Panforte di Siena with Chocolate and Rum Raisins

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As I type this I am still munching on more of this goodness that i baked about two weeks ago now. This Holiday pastry is a “bread” in as much as “short bread” is bread. It’s a delicious, nutty, spicy and chewy candy almost more reminiscent of Spanish turron than a bread or cookie. Whatever we call it, it is a wonderful and addictive Christmas time treat. It’s origin is Italian, more specifically from Tuscany and the town of Siena. It’s even usually referred to as Panforte di Siena or “strong bread of Siena”.

nuts

As the name indicates this one is a strongly flavored preparation and is best served in thin wedges. So what’s in it this stuff? Nuts; plenty of them; dried fruit; usually including a lot of candied citrus peel; spices, sugar and honey. This recipe is courtesy of the always reliable David Lebovitz and it includes cocoa powder and dark chocolate as well.

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I opted for a combination of hazelnuts and almonds with the balance tilted more towards the hazelnuts. That was a very good choice because of the cocoa and chocolate in the recipe. The combination is a delicious classic. I toasted the hazelnuts and rubbed them in a kitchen towel while they are still warm to get rid of most of the skins.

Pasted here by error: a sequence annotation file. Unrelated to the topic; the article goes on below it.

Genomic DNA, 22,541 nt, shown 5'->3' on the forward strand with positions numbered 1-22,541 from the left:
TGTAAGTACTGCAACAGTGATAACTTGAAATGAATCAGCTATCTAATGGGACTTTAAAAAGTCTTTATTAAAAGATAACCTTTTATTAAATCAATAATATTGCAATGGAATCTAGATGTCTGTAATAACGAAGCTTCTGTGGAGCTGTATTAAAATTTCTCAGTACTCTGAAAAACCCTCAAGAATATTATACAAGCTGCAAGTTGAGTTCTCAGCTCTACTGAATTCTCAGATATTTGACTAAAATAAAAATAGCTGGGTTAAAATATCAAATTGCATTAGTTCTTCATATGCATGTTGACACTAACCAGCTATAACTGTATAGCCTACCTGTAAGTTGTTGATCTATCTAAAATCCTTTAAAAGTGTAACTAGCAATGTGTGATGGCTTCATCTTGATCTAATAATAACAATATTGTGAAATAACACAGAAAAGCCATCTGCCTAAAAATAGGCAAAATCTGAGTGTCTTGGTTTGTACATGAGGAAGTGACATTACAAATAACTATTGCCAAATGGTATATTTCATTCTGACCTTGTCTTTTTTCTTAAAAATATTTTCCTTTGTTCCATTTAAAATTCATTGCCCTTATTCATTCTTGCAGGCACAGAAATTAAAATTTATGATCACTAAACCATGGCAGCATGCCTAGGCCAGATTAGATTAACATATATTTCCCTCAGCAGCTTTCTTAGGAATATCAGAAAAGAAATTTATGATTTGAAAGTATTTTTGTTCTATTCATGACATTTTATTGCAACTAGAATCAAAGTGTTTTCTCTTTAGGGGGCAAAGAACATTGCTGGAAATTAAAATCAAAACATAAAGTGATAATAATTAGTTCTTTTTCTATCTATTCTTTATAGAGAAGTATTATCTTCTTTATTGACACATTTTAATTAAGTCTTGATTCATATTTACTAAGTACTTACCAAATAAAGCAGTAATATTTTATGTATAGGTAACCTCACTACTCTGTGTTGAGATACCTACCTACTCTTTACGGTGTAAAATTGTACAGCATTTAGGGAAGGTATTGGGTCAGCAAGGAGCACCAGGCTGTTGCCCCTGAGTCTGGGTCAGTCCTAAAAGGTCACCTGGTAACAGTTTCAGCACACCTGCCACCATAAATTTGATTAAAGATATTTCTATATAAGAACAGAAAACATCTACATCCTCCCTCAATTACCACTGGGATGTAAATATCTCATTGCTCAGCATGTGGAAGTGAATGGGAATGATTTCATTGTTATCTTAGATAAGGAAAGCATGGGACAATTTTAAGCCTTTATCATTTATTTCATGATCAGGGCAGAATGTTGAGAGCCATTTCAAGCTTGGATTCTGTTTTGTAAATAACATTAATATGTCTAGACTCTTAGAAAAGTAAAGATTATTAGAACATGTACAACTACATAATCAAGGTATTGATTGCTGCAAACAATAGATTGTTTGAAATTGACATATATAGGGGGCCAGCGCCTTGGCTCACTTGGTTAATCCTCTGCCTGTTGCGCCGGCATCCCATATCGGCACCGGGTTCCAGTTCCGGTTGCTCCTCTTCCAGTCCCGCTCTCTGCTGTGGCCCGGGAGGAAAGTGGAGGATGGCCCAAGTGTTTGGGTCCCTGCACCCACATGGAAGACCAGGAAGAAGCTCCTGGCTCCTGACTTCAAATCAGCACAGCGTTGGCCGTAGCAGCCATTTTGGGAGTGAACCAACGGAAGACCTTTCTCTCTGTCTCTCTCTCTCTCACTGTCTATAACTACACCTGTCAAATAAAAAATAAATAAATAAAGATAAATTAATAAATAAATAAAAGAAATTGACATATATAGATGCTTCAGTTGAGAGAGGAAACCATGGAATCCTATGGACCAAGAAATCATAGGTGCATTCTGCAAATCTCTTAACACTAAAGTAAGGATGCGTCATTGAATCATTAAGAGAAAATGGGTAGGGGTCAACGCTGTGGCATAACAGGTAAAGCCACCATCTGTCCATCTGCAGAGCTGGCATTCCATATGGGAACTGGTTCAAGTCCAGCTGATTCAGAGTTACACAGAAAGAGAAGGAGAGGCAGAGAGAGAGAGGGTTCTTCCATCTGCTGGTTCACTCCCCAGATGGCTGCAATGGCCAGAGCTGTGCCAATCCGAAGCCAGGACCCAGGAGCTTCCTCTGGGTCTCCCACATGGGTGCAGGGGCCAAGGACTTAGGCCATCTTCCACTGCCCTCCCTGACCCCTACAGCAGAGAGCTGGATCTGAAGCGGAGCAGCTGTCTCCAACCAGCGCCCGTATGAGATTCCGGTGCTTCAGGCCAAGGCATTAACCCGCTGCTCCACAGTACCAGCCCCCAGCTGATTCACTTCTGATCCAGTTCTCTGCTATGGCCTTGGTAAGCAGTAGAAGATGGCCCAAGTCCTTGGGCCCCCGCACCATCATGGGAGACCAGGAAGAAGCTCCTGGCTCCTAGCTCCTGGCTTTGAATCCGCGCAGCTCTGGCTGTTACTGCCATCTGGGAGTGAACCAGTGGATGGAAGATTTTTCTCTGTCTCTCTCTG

RumRaisins

To the chopped up nuts, I added the spices (lots of cinnamon in this one, but again, it works great), chopped up candied citron, flour, a decent pinch of salt. I’m not sure why the recipe does not include salt but I think it makes sense to add it. I wanted to include some other dried fruit in the Panforte. I also figured some booze would be nice. So, I soaked about 50 gr of golden raisins in rum for a few hours and subbed those for 50 gr of the candied citron. The instruction to work the dry mixture well with your fingers is a good one. It ensures that the ingredients, especially the candied fruit, do not clump and stick together.

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spices-citron-nuts

Lastly, I made the syrup by heating up honey and sugar to 240 F and poured that along with melted dark chocolate on the dry ingredients. You really need a good stiff spatula or wooden spoon to mix the stuff. It is heavy and needs a strong arm to get everything incorporated. I put the mixture into a spring form pan that I had sprayed with non-stick spray and lined the bottom with a round piece of parchment.

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Since the mixture is very dark already, judging baking doneness is tricky. I went by the recipe instruction to judge it “…the center will feel soft, like just-baked custard; if you touch it, your finger will come away clean when it’s done“. That took about 40 minutes in my oven. Once it is cooled, I sprinkled it with powdered sugar and sliced it with a heavy knife. It really is great with deep rich bittersweet and spice flavors all topped off with great crispy chewy nutty textures. We ate several wedges with hot cups of coffee and stored the rest for later snacking. Along with Alton Brown’s fruitcake and Michael Ruhlman’s Aged Eggnog (although I’ve tinkered with this one a touch), this will now be another Holiday must have. Cheers!

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